At the recent 2013 annual meeting of the American Society of Missiology on June 21–23—a 40th anniversary celebration marked by some excellent keynote addresses and very fine papers—there was one paper session that was standing-room only: Stanley Nussbaum and Steve Bevans on “the field of missiology as the queen of theology.” Having studied under and with Darrell Guder and John Flett, I knew in general what this was about. Mission theologians have long lamented the way mission is sidelined into “practical theology” or given a place perhaps within ecclesiology, when systematic theology as a whole ought to be entirely in service to the mission of God and the church. Theology is the conceptual clarification of this divine-human mission actualized in Christ. So and so forth.
All of this I can say a hearty amen to, but things became problematic when Nussbaum proceeded to offer a typology of models for systematic theology. The “modern” model was a triangle, symbolizing a foundationalist method, in which the doctrine of God leads to christology and finally to ecclesiology and eschatology. The “postmodern” model had two boxes connected by arrows to depict a method of correlation between doctrines and contexts without any norm or criterion. Nussbaum then turned to his missiological alternative, which he symbolized with an arcing arrow. The arrow’s starting-point was the “reign of God,” and it moved, according to the diagram, from Jesus to Holy Spirit to church to world and finally to the eschaton. Below it read: “The arrow is mission.” This third model is called the “kingdom-based structure for theology,” and he claimed that it was an accurate representation of a position outlined previously by Wilbert Shenk.
Nussbaum then turned to the question: “Is there a metanarrative?” And according to his third model, the answer is: “Yes, absolutely.” The metanarrative is “the kingdom of God.” This means that all theology is finally basileiology; the doctrine of the basileia is the normative center and hermeneutical key for all Christian teaching. He identified other theologians who share this perspective, including James McClendon, N. T. Wright, and Scot McKnight.
In the Q&A time, I raised a strong objection to this position, at least as described by Nussbaum. In the rest of this blog post, I want to explain in greater depth than I was able in the few seconds I took to raise my question why I object to this position.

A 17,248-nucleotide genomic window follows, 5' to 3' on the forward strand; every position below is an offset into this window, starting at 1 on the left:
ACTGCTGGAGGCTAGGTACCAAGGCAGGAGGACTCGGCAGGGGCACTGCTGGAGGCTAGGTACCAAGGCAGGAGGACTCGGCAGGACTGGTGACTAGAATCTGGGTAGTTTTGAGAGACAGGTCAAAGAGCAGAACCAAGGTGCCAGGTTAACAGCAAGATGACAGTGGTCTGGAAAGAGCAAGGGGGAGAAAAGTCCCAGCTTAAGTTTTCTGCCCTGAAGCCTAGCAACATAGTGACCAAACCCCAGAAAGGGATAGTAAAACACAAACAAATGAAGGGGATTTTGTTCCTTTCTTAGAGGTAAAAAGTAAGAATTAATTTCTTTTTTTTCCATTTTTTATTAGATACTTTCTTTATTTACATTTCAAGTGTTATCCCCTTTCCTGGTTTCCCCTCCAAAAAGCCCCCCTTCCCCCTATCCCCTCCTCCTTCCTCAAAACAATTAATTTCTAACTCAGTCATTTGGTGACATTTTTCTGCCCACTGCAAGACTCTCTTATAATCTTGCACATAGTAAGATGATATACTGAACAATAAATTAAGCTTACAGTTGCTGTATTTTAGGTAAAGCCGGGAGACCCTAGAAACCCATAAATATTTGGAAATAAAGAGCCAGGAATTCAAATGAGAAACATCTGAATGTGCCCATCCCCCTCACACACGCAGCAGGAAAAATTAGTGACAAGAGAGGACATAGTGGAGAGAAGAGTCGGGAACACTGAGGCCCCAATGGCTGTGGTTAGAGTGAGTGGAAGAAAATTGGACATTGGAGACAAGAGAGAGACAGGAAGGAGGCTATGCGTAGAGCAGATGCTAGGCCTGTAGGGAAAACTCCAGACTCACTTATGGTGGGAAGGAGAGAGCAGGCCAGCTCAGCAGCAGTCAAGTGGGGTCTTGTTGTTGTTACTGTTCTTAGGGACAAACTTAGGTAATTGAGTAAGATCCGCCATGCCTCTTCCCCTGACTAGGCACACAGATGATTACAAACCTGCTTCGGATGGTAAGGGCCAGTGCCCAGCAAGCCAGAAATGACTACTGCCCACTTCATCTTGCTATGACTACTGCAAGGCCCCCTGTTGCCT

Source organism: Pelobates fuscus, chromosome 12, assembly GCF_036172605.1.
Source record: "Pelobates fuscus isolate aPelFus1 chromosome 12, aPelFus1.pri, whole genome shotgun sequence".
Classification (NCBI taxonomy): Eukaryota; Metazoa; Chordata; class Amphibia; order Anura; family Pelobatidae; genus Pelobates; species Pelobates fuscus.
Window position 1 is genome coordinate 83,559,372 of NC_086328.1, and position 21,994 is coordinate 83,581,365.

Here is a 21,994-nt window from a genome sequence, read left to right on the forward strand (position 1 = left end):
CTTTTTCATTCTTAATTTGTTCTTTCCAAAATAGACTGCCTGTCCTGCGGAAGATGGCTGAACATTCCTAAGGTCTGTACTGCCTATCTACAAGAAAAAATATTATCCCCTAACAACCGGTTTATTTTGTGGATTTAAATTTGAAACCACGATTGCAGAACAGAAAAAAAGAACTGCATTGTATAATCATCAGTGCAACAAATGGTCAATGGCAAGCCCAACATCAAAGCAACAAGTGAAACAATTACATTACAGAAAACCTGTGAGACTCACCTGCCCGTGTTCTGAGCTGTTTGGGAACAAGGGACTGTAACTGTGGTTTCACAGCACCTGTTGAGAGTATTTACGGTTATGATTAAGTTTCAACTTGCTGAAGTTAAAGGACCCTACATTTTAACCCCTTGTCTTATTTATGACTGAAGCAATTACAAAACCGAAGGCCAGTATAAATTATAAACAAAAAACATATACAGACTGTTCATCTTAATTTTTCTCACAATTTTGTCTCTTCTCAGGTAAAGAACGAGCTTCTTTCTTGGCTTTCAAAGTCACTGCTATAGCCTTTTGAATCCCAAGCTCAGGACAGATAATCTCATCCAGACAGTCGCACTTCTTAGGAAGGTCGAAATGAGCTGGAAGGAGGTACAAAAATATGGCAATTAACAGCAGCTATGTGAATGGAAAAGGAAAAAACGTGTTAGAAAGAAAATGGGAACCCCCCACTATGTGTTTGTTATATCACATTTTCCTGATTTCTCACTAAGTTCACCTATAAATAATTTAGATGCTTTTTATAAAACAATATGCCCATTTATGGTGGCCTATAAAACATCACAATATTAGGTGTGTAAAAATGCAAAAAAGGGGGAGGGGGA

1. The first problem is exegetical and hermeneutical. What exactly are we supposed to understand by the word “kingdom”? What does it mean to speak of the “kingdom of God”? We are now well over a century since the pathbreaking work of Johannes Weiss, who showed conclusively that whatever Jesus meant by “kingdom of heaven/God,” it certainly was not the innerhistorical ethical community of Ritschl. The expectation of God’s kingdom was a literal, apocalyptic belief in the imminent incursion of God’s reign and the end of the present age. This kingdom never came, however, and despite immensely implausible attempts by some to claim that the apparently permanent deferral of this new age was actually what the apostles believed all along (“one day is a thousand years” and all that nonsense), there’s no reasonable way to avoid the conclusion that history simply did not unfold the way the original Christian communities expected. What are we to make of this? I think we have to pose serious questions to the assumption that there is some future reign, some millennial kingdom, that is going to come with Christ’s return. Of course, people like Jürgen Moltmann argue that belief in a literal, future, apocalyptic kingdom is necessary as the basis for a radical Christian politics; Jacob Taubes even argues that this belief was only ever a politics. But pragmatic considerations cannot stand in for truth, and the truth is that this belief is a culturally conditioned notion that takes for granted a conception of God and the world that is no longer tenable in any literal form. The gospel has to stand on its own two feet, so to speak; it must not depend on an ancient cultural world-picture for its viability. Christopher Morse is entirely correct to call for a deliteralizing of heaven. In any case, the question remains: which kingdom are we talking about? Is it the cosmic-apocalyptic kingdom of Second Temple Judaism? Is it the theocentric eschatological kingdom proclaimed by Jesus? Is it the christocentric eschatological kingdom proclaimed by Paul? Or is it one of the otherworldly, sacramentalized kingdoms of the imperial church? The list could go on. The point is that one cannot speak about some single, self-evident basileia, as if there were a normative, prehermeneutical dogma of the kingdom that we must either accept or reject.